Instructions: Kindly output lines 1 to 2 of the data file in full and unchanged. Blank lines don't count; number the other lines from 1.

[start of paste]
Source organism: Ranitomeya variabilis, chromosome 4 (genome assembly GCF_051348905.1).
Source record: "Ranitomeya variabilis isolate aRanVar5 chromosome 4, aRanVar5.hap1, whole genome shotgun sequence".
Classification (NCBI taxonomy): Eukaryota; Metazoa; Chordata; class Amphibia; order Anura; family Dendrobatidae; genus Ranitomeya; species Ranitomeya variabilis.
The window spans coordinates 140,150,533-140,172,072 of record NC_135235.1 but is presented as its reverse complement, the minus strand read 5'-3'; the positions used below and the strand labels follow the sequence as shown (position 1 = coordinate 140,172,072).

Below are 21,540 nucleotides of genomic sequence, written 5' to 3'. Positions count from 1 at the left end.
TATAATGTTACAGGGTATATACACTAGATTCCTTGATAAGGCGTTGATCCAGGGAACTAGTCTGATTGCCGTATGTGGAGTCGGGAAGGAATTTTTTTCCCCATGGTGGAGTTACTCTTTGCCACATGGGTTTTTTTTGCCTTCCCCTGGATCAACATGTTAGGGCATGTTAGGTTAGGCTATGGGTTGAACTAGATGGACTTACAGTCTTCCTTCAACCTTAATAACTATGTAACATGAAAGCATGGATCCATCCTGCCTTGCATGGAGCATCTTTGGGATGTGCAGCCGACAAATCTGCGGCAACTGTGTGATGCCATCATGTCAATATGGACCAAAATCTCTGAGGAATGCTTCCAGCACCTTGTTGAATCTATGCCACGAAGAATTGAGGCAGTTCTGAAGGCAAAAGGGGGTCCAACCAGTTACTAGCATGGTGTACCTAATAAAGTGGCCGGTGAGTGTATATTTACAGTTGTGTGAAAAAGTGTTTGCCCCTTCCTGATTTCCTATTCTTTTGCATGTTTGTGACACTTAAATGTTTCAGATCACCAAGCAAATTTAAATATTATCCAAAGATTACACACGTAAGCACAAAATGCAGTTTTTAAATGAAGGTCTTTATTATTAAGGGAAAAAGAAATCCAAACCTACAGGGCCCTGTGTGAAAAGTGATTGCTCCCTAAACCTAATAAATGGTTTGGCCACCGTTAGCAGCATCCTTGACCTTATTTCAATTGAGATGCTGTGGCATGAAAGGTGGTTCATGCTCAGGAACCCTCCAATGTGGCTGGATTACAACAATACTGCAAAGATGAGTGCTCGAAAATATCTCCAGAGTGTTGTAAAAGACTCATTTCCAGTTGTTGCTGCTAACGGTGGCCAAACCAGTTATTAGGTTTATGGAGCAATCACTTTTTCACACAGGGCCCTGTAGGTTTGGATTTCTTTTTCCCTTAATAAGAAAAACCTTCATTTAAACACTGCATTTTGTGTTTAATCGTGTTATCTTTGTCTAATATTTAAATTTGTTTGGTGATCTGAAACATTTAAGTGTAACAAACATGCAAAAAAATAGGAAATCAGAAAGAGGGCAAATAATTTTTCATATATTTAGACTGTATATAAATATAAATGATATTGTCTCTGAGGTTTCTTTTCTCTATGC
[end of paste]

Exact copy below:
Source organism: Ranitomeya variabilis, chromosome 4 (genome assembly GCF_051348905.1).
Source record: "Ranitomeya variabilis isolate aRanVar5 chromosome 4, aRanVar5.hap1, whole genome shotgun sequence".